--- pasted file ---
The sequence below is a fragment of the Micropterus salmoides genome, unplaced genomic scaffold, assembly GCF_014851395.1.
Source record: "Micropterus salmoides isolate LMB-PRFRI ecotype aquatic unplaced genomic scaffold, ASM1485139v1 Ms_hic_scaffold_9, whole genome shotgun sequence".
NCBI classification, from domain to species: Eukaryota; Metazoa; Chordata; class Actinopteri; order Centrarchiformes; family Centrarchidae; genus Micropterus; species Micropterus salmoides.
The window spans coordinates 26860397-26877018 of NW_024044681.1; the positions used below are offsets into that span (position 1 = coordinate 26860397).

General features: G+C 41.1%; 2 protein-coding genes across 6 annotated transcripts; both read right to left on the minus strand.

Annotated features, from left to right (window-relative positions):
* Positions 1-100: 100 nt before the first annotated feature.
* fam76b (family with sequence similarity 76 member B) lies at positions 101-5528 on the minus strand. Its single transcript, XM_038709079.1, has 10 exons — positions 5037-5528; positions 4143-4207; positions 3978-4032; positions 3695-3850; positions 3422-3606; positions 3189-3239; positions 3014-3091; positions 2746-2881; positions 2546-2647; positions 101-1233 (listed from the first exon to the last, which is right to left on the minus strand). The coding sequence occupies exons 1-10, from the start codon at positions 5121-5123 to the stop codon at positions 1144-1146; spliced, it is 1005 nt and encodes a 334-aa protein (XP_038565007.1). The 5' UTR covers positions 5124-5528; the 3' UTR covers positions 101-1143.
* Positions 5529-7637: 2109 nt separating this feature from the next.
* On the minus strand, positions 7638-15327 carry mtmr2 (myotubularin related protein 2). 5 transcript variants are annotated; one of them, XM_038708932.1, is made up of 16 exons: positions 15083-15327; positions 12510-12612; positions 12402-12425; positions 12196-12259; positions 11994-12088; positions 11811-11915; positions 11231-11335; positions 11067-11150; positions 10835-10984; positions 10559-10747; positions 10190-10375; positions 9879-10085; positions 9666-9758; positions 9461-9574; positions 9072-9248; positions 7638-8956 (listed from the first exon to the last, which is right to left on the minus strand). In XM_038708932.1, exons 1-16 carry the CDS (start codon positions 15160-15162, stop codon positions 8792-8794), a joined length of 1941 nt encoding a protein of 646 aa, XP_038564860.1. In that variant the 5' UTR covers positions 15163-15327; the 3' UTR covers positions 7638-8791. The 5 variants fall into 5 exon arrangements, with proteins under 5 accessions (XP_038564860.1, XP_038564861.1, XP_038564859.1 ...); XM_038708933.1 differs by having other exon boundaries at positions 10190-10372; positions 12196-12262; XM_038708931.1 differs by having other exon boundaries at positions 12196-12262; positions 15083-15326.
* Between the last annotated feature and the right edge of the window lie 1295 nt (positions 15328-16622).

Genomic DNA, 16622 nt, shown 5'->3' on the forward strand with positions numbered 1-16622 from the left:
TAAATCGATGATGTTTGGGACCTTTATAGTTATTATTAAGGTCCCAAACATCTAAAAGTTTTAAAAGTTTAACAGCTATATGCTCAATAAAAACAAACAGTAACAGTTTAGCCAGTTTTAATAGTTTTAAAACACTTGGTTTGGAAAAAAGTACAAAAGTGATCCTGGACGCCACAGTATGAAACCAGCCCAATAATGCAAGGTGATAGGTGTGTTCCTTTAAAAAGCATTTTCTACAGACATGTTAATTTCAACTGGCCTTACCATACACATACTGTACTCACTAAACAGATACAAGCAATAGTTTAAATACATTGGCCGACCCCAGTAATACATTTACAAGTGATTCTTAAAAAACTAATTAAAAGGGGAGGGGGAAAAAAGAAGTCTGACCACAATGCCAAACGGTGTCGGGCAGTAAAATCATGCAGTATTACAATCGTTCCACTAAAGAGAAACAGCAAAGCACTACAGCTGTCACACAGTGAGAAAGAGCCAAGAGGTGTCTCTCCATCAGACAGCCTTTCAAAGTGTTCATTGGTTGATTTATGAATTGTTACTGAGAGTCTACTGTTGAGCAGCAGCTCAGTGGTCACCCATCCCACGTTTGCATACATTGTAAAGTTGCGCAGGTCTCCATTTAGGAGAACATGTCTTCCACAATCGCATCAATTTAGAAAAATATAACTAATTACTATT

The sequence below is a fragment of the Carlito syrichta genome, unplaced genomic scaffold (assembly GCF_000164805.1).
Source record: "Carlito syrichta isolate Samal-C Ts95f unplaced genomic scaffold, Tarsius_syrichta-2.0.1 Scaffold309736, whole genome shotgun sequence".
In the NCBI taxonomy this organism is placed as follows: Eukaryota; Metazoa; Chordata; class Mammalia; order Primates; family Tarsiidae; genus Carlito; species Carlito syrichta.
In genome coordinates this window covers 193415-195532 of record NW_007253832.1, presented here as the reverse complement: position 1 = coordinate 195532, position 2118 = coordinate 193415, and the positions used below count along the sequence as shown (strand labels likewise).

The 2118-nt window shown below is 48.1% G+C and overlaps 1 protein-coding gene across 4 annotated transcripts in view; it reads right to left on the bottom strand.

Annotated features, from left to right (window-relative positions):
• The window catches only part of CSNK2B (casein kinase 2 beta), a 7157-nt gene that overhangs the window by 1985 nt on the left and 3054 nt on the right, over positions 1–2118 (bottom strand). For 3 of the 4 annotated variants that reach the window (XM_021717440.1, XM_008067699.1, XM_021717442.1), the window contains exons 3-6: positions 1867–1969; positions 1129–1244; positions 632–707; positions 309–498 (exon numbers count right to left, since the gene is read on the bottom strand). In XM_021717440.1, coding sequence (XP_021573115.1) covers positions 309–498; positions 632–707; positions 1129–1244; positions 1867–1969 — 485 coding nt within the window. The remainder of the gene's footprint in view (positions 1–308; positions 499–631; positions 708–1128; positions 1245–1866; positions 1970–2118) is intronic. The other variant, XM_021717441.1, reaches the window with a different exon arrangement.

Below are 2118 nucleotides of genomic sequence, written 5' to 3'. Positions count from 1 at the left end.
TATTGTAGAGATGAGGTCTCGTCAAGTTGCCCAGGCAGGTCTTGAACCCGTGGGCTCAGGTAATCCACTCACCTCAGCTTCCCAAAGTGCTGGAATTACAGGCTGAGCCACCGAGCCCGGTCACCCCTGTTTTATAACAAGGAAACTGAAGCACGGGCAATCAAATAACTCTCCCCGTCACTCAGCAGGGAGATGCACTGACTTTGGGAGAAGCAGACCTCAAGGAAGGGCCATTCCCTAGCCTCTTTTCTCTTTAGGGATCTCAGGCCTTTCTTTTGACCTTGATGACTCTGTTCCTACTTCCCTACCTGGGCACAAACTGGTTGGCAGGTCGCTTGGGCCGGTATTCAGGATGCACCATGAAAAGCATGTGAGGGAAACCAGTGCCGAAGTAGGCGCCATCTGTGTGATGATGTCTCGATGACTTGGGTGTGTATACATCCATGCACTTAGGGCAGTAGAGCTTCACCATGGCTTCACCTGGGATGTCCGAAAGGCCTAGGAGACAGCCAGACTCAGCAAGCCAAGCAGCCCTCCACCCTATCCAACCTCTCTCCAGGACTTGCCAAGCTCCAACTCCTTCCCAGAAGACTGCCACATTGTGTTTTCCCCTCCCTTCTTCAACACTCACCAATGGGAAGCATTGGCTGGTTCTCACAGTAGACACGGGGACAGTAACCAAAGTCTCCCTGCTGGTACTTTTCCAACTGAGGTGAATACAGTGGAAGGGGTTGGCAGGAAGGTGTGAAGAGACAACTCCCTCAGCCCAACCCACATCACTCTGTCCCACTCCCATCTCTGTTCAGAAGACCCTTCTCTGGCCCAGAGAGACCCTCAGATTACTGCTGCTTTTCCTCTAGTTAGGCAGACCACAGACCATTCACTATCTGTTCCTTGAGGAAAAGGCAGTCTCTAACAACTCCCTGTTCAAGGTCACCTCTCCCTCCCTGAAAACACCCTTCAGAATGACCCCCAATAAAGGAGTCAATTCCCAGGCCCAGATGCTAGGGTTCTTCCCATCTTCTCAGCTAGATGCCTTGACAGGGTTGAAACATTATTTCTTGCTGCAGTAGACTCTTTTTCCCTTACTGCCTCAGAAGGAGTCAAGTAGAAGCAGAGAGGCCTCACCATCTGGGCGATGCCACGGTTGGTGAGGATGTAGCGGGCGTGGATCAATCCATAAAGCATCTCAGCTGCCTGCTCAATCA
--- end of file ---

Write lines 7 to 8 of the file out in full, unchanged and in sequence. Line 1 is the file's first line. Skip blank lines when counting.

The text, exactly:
* Positions 1-100: 100 nt before the first annotated feature.
* fam76b (family with sequence similarity 76 member B) lies at positions 101-5528 on the minus strand. Its single transcript, XM_038709079.1, has 10 exons — positions 5037-5528; positions 4143-4207; positions 3978-4032; positions 3695-3850; positions 3422-3606; positions 3189-3239; positions 3014-3091; positions 2746-2881; positions 2546-2647; positions 101-1233 (listed from the first exon to the last, which is right to left on the minus strand). The coding sequence occupies exons 1-10, from the start codon at positions 5121-5123 to the stop codon at positions 1144-1146; spliced, it is 1005 nt and encodes a 334-aa protein (XP_038565007.1). The 5' UTR covers positions 5124-5528; the 3' UTR covers positions 101-1143.